Employers need to focus on pension adviser fees

As most employers continue to struggle with the economic climate, both trustees and their sponsors are looking for ways that the pension scheme can play its part in reducing costs from the business. While changes to areas such as pensionable salaries, scheme design and recovery plans represent the most substantial savings, one area that is increasingly being questioned is adviser fees, and to what extent they can be trimmed in the current climate.

While it is no doubt the case that in such difficult times advisers are sometimes needed more than ever, the good news is that there remain plenty of areas that can yield cost savings, and all trustees and employers should be challenging their various advisers to come up with some options. I believe there are a selection of areas where trustees and employers should focus their attention in order to make savings.

Focus on value
If your adviser can’t describe the value in their work, then question whether or not you should be doing it. Certain tasks are compliance requirements (see below) but many are not. So tasks should be justifiable if a pension scheme member or finance director asks why they are being done.

At the same time, some tasks are very valuable, and it may be worth increasing spending in these areas if the value created is sufficient. You do not want to miss the opportunity of saving £10, just because you did not want to spend £1. For example, implementing salary sacrifice can save more during the first year than it costs to put in place. At the same time, some exercises may have an important feel-good factor, even if they don’t add measurable financial value.

Another way that advisers can support you is if they are negotiating with a third party provider on your behalf. For brokers, investment consultants and other intermediaries managing providers, there is considerable scope for employing them to find and secure value for you.

Focus on compliance
Cost-cutting can lead to cutting corners, and where compliance tasks are involved that can be dangerous. Make sure that your consultant is open and honest about what is required for compliance purposes, and what is window dressing. For example, by all means produce glossy documents to meet compliance needs, but recognise that this is your choice, and is something you can chose to scale back on in difficult times.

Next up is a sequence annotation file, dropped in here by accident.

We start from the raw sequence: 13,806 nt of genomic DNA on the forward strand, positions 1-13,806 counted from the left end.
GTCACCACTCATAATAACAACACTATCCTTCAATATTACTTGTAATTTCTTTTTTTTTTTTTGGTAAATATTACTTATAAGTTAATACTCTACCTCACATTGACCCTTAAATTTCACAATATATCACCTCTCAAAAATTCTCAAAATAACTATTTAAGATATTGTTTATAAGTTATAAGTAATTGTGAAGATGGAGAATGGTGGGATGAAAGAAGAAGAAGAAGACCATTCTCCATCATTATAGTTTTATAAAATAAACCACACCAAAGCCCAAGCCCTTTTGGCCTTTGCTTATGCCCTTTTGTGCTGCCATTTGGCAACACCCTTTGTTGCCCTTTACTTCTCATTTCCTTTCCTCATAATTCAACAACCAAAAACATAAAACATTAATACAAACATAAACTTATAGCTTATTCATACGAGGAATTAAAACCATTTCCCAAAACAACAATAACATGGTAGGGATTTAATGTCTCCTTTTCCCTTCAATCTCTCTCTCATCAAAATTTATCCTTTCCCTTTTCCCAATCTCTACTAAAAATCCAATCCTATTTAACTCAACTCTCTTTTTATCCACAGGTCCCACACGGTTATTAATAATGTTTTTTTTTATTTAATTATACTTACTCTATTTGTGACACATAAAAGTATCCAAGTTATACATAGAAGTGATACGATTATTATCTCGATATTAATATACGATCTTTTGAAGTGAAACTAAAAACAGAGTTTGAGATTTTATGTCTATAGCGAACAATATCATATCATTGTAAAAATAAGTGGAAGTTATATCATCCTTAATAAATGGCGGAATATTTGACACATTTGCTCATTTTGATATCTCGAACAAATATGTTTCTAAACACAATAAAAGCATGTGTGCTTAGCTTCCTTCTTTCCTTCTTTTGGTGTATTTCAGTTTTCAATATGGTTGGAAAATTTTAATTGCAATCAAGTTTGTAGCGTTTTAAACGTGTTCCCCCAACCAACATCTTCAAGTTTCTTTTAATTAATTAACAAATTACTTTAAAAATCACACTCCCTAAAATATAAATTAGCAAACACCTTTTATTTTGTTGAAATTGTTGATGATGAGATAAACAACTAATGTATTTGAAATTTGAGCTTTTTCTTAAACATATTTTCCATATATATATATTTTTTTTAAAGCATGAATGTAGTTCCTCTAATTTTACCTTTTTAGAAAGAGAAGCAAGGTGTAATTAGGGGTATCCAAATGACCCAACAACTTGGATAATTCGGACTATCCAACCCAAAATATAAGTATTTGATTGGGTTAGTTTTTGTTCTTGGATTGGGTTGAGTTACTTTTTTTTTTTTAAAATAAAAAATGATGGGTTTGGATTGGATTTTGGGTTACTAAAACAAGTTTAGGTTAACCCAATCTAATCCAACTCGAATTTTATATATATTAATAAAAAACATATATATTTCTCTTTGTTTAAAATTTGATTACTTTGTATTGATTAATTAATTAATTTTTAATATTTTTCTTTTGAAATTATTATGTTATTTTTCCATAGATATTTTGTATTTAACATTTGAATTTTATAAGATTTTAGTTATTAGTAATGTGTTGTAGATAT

Focus on quality
In order to ensure that you achieve maximum success from the projects you do undertake, maintaining quality is key. In certain high risk activities it is obvious and essential to maintain high quality. But quality is also important in basic tasks such as scheme administration – compromising on quality will come back to haunt you when the members start to complain, or claims are made against the scheme for benefit errors. Poor quality can cost more in the long run than was saved in the short term.

Focus on delegation
Every task has a number of alternate resources that can be used, including your expensive lead consultant, a more junior colleague, or an internal resource. By ensuring that tasks are delegated to the right level you can ensure that spend is well managed. That may mean your internal team taking on a few more roles to limit external spend. The trick is to make sure that you have the right people doing the right job, while seeking expertise when it is required.

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Focus on you
Make sure that your consultant has your interests in mind. For every idea proposed, ask the question “What does this do for my business or my scheme?” Remember that it is you, as the client, that sets the requirements of your adviser, not your adviser who sets it themselves.

In conclusion, it is clear that there are numerous ways to save on adviser fees. The key principle, however, is to ensure that the savings are genuine rather than missing opportunities or saving trouble for later. A clear focus on value, compliance, quality, delegation, and importantly yourself, will help you save on adviser fees without jeopardising the running of your business and your pension scheme.

  • Paul McGlone is a principal and actuary at Aon Consulting